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Locally owned company unveils COVID eradication technology

RESERVE — A division of a family-owned company based in St. John the Baptist Parish is unveiling cutting edge technology that can quickly and effectively obliterate COVID-19 and other pathogens.

Moon Lite Protective Services, a division of Southern Chem Industries in Reserve, in partnership with the patent holder Native Sun Group, will introduce its Intense PULSE Light technology at THE EXPERIENCE Conference & Exhibition April 19-21 in Charleston, South Carolina.

The PULSE is a high-intensity UV light that pulses 100 times per second to destroy viruses and bacteria in the air and on surfaces.

The PULSE is a better approach to deal with airborne bacteria, viruses or fungus, according to Moon Lite representatives. As a radiation, UV light has been used to degrade DNA/RNA, but changing variables have left results questionable at best. Rather than degrading or dissociating the DNA, the high-intensity PULSE Light technology releases more energy to totally eradicate the DNA, RNA and cells of pathogens, including COVID-19, upon contact.
It all started with a family-owned business in the heart of St. John the Baptist Parish. Southern Chem founder Donald Boudreaux Sr., a lifelong resident of LaPlace, passed away peacefully on March 27 at the age of 89. After receiving bachelor of science degrees in education and chemical engineering, he started Southern Chem Industries in 1971, operating mostly out of his garage in LaPlace.

By 1983, Southern Chem started blending its own industrial cleaning products. Operations expanded and relocated from LaPlace to Reserve, while Southern Chem’s impact stretched far beyond Louisiana. Donald Boudreaux Jr. assumed ownership of the company in 2003.

As operations grew, Southern Chem continued to produce products for area oil refineries and the Louisiana sugar industry. The Moon Lite division of Southern Chem was launched in 2020 to delve deeper into disinfectant products outside of the industrial sphere.

“We started the Moon Lite Division because we were headed more into the retail arena and hospital arena, and it was far different from the industrial background that the company had developed over the years. I wanted to differentiate the two, and I brought Mike Levine on as president of the company,” Donald Boudreaux Jr. said.

Levine and Boudreaux worked on disinfectant technology geared toward water, which translated into new technology eradicating air and surface pathogens to meet the public’s needs during the COVID-19 pandemic.

“If we can kill it in the water, we can kill it in the air and the surface,” Boudreaux said. “Mike brought some additional technology he had worked on in the past, and we combined the two to come up with this COVID defense system with their partners at NSG.”

According to Levine, the PULSE technology is versatile and comes in three different versions. It can be attached to a standard metal detector, in a handheld form, or in air returns to initiate a continuous loop of killing pathogens. The technology could be applied anywhere from airplanes, trains and ships to sports and entertainment venues.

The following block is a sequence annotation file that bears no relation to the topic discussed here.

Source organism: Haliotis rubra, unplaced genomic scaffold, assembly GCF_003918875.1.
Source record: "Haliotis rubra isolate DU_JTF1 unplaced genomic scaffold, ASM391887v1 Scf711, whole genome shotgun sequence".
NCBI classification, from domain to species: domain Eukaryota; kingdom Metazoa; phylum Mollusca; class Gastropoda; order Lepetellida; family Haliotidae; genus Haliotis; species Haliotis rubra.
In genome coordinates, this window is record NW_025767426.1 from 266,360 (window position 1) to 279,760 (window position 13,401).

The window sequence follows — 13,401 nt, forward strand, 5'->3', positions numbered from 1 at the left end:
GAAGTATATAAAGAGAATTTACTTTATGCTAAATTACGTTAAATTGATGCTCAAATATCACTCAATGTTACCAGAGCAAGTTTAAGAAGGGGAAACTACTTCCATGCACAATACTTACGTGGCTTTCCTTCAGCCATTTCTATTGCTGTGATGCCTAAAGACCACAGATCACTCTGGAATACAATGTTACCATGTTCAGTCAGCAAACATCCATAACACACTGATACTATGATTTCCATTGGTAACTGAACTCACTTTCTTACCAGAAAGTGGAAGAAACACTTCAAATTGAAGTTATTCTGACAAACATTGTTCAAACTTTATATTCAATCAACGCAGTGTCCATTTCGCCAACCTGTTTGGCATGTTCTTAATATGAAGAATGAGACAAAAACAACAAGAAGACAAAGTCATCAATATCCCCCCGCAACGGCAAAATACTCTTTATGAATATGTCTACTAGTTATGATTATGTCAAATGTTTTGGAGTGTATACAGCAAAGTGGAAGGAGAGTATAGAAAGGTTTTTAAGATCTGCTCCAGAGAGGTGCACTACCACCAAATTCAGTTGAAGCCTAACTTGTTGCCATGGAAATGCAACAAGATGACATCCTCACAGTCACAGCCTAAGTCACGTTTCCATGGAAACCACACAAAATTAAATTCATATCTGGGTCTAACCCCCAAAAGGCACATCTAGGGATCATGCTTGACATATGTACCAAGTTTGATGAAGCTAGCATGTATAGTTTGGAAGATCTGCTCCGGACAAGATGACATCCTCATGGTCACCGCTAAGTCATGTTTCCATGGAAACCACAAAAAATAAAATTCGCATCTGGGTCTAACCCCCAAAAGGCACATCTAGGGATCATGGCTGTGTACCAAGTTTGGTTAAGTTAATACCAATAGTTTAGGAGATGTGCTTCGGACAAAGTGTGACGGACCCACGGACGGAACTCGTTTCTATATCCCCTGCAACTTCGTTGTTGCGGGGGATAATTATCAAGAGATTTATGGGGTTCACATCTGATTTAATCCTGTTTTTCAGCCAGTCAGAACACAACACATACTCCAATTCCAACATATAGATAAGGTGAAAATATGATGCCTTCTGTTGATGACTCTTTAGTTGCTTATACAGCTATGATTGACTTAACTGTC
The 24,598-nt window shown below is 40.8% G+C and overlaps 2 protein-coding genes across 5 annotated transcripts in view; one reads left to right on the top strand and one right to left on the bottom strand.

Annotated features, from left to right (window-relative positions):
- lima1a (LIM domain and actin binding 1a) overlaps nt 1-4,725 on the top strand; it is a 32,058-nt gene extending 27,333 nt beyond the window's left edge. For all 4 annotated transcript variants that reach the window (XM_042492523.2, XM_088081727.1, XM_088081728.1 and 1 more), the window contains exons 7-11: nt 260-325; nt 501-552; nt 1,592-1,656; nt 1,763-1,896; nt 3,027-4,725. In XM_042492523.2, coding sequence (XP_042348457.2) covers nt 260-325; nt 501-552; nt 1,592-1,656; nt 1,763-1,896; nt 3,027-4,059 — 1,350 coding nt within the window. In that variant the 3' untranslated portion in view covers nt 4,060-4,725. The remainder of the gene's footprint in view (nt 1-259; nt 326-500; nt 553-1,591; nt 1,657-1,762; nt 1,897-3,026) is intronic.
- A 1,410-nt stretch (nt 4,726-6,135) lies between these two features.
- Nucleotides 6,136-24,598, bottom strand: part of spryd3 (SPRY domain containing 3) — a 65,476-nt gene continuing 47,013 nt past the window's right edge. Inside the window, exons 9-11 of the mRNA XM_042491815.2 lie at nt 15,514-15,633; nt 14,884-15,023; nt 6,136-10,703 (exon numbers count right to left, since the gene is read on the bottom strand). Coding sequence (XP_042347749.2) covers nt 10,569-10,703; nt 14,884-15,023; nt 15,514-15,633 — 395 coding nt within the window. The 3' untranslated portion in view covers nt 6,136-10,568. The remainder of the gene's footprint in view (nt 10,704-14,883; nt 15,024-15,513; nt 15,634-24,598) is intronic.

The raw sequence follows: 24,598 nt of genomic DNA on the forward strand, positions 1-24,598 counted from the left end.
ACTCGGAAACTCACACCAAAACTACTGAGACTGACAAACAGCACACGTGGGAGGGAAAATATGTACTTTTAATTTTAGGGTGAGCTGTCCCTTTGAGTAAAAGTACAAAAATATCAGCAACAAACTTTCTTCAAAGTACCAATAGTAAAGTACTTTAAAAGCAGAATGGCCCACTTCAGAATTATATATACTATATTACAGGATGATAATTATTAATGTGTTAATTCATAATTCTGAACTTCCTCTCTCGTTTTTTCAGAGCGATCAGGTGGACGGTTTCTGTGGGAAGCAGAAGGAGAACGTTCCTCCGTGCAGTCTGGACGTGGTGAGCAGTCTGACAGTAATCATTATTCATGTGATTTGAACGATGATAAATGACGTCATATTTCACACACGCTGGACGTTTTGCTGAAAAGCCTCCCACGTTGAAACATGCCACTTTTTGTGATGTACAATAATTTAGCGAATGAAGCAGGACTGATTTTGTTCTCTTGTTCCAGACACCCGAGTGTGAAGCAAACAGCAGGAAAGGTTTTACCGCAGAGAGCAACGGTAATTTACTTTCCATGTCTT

The PULSE ANNEX is mobile and can either be run off of a generator or hardwire. According to Levine, it also has Wi-Fi capabilities. With eye protection provided, the PULSE ANNEX is a safe method of full-body sanitation that will soon be available to hospitals, governmental offices, military facilities and schools/universities.

“When you walk into the ANNEX, you walk through a metal detector, and on the metal detector right above you is the thing we call the PULSE,” Levine said. “The PULSE light pulses at 120 pulses per second, which literally obliterates the air pathogen or surface pathogen. This bright light is then put into the HVAC unit of the annex to continue a loop of cleaning the air, so we’re always killing COVID.”

While competitors take a minute to a minute and a half to sanitize using UV technology, PULSE destroys pathogens in the brief amount of time it takes a person to walk through the ANNEX.

Levine added, “There’s no harm to the body with this PULSE light. You wear reusable protective eye wear that were specially designed for the last solar eclipse. A handheld PULSE unit is used to sanitize the glasses. Once you walk through the ANNEX, you are given a thermal scan with a camera that is used to also have a historical scan of you so we know how many times you have entered the ANNEX.”

The military version of the ANNEX is built for harsh environments and can withstand winds of up to 170 miles per hour. There are also available security feature upgrades.

Reimbursement may soon be available for other versions of the ANNEX.

“If our annexes are purchased by a government entity or by university or school, there is actually legislation being passed that they would get fully reimbursed by the federal government for their purchase,” Levine said. “That is in Congress right now, and it should be passed by the time we release the ANNEX in April.”

Once a person steps out of the ANNEX, an environmentally friendly product called hypochlorous acid (HOCl) is used to fog the rooms and further disinfect the space. Because HOCl has no charge and has a relatively low molecular weight, it is better able than other chlorine-based disinfectants to penetrate the cell walls and has become the chemical of choice for wiping down surfaces.
According to Boudreaux, the PULSE technology is also applicable to disinfecting water, meaning it can address global water quality concerns. Moon Lite will also present its technology at the largest water show in the world, WEFTEC, taking place in Chicago this October.